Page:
We have testimonial scrap books, and now online videos, of patients whose lives have been changed. Each personal testimony is unique and individual—and powerful. Many kids have gone from being non-readers to enjoying reading and reading for meaning, understanding and pleasure. Our online video of Rico is something that embodies this— and warms my heart every time I see it.
One of the benefits of having been in practice for some years now, is that I have the benefit of time. Time to see how truly impactful vision therapy is—or isn’t. One of my deeply moving stories is about a young boy who went through vision therapy, in the 3rd grade, and how it dramatically changed his life. He went from being a poor student, to a successful, able-to-read, achieving student. After high school, he applied and was accepted to UC San Diego.
His essay, required for his admission application, was a recounting of a significant event in his life. He wrote of his experience of going through vision therapy and the transforming impact on his life. I was stunned, seeing this so many years after he went through vision therapy. Unfortunately, on spring break of his junior year, he and some friends went surfing. He was tragically killed in a freak surfing accident.
Another, more uplifting story occurred a few years ago.
“I don’t know if you remember me or not,'’ my patient stated, “ but I brought my son to you for vision therapy when he was in the fourth grade.”
“ Thank you,”I replied, “how is he doing now? Was is helpful?”
“My son is an emergency room doctor in Truckee, California. The vision therapy you did with him all these years ago was life changing.”
I smiled, “That’s wonderful! Obviously, it takes many things to become an MD. Intelligence, perseverance, long hours of dedicated studies—I am so glad that in some small way, vision therapy helped contribute to his success!”
“No,” she retorted, “you don’t understand. Before vision therapy, he was failing in school. We look back on that time working with you on vision therapy, and it was a life changing moment for him.”
In joining my father as an optometrist, an overarching reason has been to help people—to improve their quality of life. This is a common thread for those working in health care. These stories are but just two of many stories and testimonies of where I have been blessed to provide enrichment to some of my patient’s lives that goes beyond glasses and contact lenses.
My last story involves the first pro athlete I was able to examine. Joe Kleine was the first, first round draft choice of the Sacramento Kings. I had the privilege of serving as the team eye doctor for 20 years with the Kings. Joe had been one of two collegiate players selected to the 1984 US Olympic basketball team— the original Dream Team. He stands 7 feet tall. The Kings were concerned about his reaction response time, as the NBA game is faster than the college game. The Kings had brought in a juggler to work with Joe. When I heard this, I felt I had to reach out to the Kings. Fortunately, Billy Jones, the trainer for the Kings, had been the trainer for the Kansas City Royals baseball club. He had had some exposure to sports vision, and was receptive.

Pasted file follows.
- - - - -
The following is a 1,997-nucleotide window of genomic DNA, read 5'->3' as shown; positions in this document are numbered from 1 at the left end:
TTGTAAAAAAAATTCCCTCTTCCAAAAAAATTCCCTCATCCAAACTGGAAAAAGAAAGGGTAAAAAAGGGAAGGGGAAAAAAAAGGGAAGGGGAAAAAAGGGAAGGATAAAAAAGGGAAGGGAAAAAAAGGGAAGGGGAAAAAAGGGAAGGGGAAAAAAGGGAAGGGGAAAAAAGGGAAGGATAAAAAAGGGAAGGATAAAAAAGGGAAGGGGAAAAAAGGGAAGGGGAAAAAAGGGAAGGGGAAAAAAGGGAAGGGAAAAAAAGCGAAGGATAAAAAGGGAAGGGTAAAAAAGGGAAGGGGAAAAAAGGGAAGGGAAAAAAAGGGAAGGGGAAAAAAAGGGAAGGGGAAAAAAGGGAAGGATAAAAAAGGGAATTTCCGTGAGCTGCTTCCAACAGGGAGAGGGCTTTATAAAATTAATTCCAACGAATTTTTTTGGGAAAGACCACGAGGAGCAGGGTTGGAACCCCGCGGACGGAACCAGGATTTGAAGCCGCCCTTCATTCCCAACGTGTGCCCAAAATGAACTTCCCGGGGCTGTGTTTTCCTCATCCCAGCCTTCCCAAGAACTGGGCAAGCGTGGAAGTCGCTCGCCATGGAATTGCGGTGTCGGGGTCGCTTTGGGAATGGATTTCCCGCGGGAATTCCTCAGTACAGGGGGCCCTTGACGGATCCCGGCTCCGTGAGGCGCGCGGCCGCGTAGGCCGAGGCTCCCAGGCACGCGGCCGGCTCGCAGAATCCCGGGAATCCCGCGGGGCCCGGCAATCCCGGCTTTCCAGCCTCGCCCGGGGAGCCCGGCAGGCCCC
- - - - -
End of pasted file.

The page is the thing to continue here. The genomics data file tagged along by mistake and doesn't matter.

When Joe walked into my office, it was a somewhat surreal experience. I am almost 6’1”, and not a small person. Standing next to Joe, I felt like I was in junior high again! But, Joe was very gracious and good natured. I then had the opportunity to work with Joe and realized that sports vision could help him—and many other—professional athletes. There is an old saying, that you can’t coach height. You can’t coach body size— whether a 5’1” gymnast, or a 6’5” 310 pound lineman. If you don’t have these attributes, you likely do not have a chance to make it to the pro, or even D1 collegiate levels. Those who somehow overcome the odds, and make it to the pros—have to be phenomenal in their talent, drive, vision, and opportunities. For a few seasons, the Kings had 5’4” Spud Webb. Amazing vision!
At the NBA Predrafts, it was interesting to see the visual skills and how then watch how, over the course of their careers, how those with exceptional vision did. Players like Gary Payton, Allen Iverson, Kobe Bryant, tested out extremely high at the predrafts. These are experiences I continue to cherish.
Other meaningful—and memorable—stories that involve sports vision are when I had a chance, in the training room of the SF 49ers, to talk a few minutes about vision with Joe Montana. For four years, the 49ers held summer camp here in Rocklin, CA, near our practice.
Another of my most memorable stories was during the NBA Pre-draft Physicals in Chicago, where I was heading a team providing vision evaluations to the NBA hopefuls. Jason Kidd had uncorrected vision in one eye that adversely affected his depth perception—and he was a top three pick in that year’s draft. I was able to call Dick Motta, the Dallas Mavericks coach at the time, to let him know—and Jason corrected his vision and went on to an all star career. The interesting point is that many pro level athletes are loath to make any changes to what, to that point, has been a very successful journey. Learning that they have a vision problem can be extremely jarring.
This was evident with Grant Hill. He too had one eye that was not as clear as the other, which affected his depth perception. As an outside shooter, depth perception is important. I evaluated Grant both at the Pre-Draft Physicals and, then, at camp in Detroit with the Pistons. I will never forget showing him, with Grant holding a lens over his one eye, how he had measurably improved depth perception that he could see. I will never forget him sitting there, putting the lens up and down in front of his eye. Both Grant and Jason were excellent players already. Being able to make a small change in vision with an elite athlete, is very rewarding.